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Charles Lummis: Indian Rights Crusader in Santa Fe

In the 1880s virtually everyone agreed that the only way to educate Indian children was to take them away from
their homes and cut them off from their families for at least four years. At first, Charles Lummis was a
believer in that approach, exemplified by the famous Carlisle Indian School in Pennsylvania. He wrote
approvingly of the Carlisle School’s “kill the Indian, save the child” theory of Indian education when he
toured two Indian schools during his tramp across the continent in 1884. But within a year of his move to the
pueblo of Isleta, New Mexico, in late 1888, Lummis had changed his mind. Surrounded by grief-stricken parents
whose children were being held against their will at the Albuquerque Indian School, cut off from their families,
prevented from returning home even during summer vacations, Lummis came to regard the U.S. government’s Indian
education policies as an abomination.

Lummis Liberates ‘Captives’ from Albuquerque Indian School
The first newspaper article that Lummis wrote about Indian education policy ran in the Los Angeles Times in
April 1890. It was entitled “Poor Pedro, the Fate of the Indian Who Was Educated,” and it began with an anecdote
written in the style of a folk tale about an Isleta boy who had gone off to a government school for years and
had returned to lead a tragic life as an outcast among his own people. The damage inflicted on the students was
just part of the problem with the government Indian schools, Lummis asserted. “Of course the fundamental
objection is the very same one that we or any other decent people would have if a superior race (self-asserted)
were to come from Mars, overrun the land and force us to send our children away from home to be rid of our silly
superstitions, religion and customs, and instructed in the better ways of the people of Mars,” he wrote. “When
I have the time and brains to do justice to so difficult a subject as this really is, you may hear from me about it.”

Over the next two years, Lummis got steadily more entangled in the issue. In the summer of 1891, when the pueblo
council in Isleta approached Lummis for help in getting their children back, he leapt enthusiastically into their
fight. The next summer, he hired a lawyer to file a writ of habeas corpus demanding the release of the Isleta
children. At the same time, he helped lead a campaign in the press against the cruel policy of cutting children
off from their parents.

Moments before the case was set to go to court, the superintendent of the Albuquerque Indian School capitulated
and agreed to release the Isleta children. A year later, Congress repealed the policy that permitted government
officials to remove Indian children from their reservations and send them to far-away boarding schools against
the wishes of their parents. It was the first big victory for Charles Lummis in a crusade for Indian rights that
he would carry on for the rest of his life.

Lummis’s Friend in the White House
In 1901, several months after his old Harvard acquaintance Theodore Roosevelt became president, Lummis formed the
Sequoya League, an organization dedicated to promoting policies that “make better Indians by treating them better.”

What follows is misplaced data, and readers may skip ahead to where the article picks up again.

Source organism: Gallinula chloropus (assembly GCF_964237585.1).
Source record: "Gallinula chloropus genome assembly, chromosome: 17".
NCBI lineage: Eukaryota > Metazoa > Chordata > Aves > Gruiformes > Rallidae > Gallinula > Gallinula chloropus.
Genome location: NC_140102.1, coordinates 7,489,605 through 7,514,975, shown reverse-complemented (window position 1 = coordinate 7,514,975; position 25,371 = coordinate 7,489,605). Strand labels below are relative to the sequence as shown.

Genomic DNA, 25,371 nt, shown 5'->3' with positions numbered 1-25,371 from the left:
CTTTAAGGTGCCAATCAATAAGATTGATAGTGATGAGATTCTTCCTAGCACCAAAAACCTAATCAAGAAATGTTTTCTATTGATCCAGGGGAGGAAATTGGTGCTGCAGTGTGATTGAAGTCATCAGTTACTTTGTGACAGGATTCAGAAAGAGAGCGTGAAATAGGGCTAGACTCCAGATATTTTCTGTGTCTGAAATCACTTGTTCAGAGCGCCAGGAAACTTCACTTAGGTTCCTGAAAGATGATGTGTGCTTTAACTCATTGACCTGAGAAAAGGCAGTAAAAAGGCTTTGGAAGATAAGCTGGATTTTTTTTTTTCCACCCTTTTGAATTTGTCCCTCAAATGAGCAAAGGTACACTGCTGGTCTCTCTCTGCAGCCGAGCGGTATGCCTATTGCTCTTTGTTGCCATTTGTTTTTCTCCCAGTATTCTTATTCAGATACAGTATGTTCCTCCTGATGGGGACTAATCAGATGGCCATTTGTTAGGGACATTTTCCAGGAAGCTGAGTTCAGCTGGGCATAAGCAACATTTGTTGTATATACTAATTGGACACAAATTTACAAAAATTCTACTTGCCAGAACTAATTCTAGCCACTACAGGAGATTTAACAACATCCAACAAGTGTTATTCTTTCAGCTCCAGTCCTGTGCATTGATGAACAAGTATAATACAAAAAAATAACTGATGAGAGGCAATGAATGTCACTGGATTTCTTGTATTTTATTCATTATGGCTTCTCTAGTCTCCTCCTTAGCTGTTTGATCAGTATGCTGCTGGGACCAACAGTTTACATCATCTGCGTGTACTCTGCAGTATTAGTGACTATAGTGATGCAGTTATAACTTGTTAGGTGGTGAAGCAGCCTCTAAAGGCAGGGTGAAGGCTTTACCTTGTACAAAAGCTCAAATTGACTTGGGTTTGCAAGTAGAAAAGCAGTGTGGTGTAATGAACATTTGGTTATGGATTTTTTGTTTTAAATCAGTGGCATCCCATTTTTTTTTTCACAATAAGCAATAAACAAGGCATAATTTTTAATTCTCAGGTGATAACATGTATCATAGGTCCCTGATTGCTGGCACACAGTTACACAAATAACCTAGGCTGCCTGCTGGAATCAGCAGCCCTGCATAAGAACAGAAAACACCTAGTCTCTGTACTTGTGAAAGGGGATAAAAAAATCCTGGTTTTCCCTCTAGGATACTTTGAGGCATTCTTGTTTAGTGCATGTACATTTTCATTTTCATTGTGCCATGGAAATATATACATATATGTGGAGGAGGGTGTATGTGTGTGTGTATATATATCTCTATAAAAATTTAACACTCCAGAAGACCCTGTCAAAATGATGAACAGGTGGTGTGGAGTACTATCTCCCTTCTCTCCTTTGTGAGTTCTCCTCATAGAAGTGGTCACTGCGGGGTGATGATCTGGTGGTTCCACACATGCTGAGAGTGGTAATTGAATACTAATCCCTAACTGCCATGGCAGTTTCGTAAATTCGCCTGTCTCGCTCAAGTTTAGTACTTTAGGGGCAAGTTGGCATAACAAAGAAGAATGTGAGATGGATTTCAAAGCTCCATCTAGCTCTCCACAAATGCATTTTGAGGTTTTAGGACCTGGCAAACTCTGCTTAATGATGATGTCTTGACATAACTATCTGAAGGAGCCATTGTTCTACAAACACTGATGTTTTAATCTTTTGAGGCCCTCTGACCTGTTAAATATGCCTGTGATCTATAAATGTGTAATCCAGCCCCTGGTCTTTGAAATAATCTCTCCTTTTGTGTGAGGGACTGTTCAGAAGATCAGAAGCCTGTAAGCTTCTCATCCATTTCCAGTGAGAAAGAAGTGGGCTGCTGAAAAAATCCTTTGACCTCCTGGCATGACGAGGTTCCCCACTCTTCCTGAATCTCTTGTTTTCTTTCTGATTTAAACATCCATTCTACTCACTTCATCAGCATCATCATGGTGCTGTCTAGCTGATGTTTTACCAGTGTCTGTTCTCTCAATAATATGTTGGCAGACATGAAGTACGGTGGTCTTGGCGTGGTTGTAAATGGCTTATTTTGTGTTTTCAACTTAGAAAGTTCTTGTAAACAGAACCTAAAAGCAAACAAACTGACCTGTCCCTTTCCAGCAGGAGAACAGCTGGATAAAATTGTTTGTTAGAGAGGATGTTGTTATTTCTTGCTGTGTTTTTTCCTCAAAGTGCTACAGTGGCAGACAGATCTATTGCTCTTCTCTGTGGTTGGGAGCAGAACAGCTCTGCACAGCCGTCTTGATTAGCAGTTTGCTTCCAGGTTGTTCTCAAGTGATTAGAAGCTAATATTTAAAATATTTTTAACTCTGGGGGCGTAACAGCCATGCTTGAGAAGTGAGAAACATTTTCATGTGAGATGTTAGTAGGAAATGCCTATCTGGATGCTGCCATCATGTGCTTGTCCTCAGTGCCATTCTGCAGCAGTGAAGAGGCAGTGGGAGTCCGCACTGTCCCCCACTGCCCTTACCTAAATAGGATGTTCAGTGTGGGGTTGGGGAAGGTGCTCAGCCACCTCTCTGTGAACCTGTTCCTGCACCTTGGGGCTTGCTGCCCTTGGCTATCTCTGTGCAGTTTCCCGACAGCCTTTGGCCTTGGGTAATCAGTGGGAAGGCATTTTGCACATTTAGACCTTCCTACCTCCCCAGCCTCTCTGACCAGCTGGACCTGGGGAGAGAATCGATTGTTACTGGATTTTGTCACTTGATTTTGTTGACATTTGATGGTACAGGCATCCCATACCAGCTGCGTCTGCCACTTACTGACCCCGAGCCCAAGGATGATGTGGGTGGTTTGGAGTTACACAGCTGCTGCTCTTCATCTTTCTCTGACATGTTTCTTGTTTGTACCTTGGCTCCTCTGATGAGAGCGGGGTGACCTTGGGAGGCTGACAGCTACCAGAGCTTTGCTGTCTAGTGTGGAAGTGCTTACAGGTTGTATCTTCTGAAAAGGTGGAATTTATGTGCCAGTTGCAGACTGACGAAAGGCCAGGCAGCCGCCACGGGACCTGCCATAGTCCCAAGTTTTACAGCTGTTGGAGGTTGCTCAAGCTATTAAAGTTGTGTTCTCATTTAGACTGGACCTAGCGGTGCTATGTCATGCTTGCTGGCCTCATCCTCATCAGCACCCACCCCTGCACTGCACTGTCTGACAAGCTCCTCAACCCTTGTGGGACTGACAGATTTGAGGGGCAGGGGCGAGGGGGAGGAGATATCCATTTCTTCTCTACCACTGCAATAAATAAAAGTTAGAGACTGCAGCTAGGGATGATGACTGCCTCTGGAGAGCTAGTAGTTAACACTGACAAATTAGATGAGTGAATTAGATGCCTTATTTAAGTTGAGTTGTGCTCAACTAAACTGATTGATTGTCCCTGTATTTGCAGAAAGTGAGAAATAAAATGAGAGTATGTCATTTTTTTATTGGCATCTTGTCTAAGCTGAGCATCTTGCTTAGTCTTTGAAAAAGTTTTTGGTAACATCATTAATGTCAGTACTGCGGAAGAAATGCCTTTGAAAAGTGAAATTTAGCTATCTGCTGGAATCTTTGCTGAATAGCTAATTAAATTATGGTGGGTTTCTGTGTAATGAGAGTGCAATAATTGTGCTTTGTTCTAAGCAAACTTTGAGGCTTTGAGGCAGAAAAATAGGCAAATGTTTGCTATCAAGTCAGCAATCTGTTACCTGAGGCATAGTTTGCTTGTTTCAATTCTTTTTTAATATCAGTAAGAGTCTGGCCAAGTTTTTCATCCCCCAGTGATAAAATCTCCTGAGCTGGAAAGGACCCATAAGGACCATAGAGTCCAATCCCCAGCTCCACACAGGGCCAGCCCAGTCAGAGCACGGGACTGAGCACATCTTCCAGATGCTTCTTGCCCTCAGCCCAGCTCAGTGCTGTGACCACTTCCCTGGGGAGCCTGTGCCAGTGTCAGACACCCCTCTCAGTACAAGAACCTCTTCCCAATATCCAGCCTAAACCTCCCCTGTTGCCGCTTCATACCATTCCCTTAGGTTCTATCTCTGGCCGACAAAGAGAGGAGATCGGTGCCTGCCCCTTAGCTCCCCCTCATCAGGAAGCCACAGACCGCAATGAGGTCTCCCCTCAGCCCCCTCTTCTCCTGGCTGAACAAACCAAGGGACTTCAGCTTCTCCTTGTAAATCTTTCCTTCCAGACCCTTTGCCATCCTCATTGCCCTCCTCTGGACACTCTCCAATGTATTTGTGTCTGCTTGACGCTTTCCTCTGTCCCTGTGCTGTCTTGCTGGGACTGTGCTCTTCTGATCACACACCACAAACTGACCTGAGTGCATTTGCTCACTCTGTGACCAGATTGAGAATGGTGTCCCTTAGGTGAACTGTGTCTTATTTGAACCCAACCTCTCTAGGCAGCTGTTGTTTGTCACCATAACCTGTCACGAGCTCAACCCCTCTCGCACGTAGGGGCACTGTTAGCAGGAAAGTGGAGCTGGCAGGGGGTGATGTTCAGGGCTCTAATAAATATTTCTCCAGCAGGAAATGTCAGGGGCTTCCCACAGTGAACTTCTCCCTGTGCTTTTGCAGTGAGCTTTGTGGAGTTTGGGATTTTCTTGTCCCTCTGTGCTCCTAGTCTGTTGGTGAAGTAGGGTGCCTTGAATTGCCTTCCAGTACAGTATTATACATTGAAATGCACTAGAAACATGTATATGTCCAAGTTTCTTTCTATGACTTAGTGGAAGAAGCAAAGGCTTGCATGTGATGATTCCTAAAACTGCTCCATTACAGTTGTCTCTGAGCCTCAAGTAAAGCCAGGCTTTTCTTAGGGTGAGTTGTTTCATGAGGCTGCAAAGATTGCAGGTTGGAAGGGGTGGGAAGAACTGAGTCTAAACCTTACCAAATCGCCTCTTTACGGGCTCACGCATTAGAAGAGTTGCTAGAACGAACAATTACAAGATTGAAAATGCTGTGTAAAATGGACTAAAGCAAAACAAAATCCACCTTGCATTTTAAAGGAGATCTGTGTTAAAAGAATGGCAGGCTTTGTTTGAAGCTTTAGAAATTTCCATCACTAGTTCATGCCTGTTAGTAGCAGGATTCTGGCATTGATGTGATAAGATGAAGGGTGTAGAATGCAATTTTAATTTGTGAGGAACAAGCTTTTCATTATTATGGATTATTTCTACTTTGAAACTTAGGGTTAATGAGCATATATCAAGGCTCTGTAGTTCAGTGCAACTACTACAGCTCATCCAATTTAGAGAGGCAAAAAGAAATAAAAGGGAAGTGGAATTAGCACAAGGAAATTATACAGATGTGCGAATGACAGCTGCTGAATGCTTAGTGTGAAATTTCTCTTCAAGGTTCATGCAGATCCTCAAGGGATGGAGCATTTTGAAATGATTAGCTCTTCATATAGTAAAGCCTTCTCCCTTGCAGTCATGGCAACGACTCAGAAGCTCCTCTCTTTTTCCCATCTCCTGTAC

Lummis convinced many of the leading experts on Indians and the West to join the league’s board of directors and
advisory board, and he regularly obtained timely assistance from Roosevelt to advance his objectives.

In one major initiative under league auspices, Lummis in 1902-1903 served as chairman of the Warners Ranch Commission.
The three-man panel was appointed by the Department of the Interior, with some prodding from the president, to find
a new home for an Indian tribe evicted from their village by a rancher. After an exhausting journey by wagon train
through the arid back country of Southern California, the commission found a new homeland for the tribe that was
better than their old village in the desert — though the bitter Indians never believed it.

The next year, Lummis and his league spearheaded an attack on a policy that called on U.S. government agents on each
reservation to cut the long hair off all of the Indian men under their jurisdiction. The league focused its scrutiny
on Charles Burton, the government agent at the Navajo-Hopi Agency in Keams Canyon, Arizona, accusing him of imposing
a “reign of terror” on the Hopi pueblo of Oraibi in his implementation of the haircut order and other policies.
Ultimately, Lummis was accused of overstating his case against Burton, and was rebuked for it by President Roosevelt
himself. But while Burton may not have been quite as tyrannical as the league alleged, he had tolerated sadistic
behavior by teachers under his supervision. The league’s fierce fight against Burton contributed to the demise
of the ludicrous haircut order.

In the final years of his life in the 1920s, Lummis plunged once again into the Indian policy war, this time playing
a supporting role for a younger, more vigorous Indian rights activist named John Collier. One of the big battles in
the 1920s concerned an attempt by the Bureau of Indian Affairs to put a stop to Indian dancing. Collier, with help
from Lummis, proved to be an effective advocate for the religious rights of Indians. Four years after Lummis’s
death in 1928, Collier became commissioner of Indian affairs.

Courtesy of http://www.charleslummis.com/indianrights.htm

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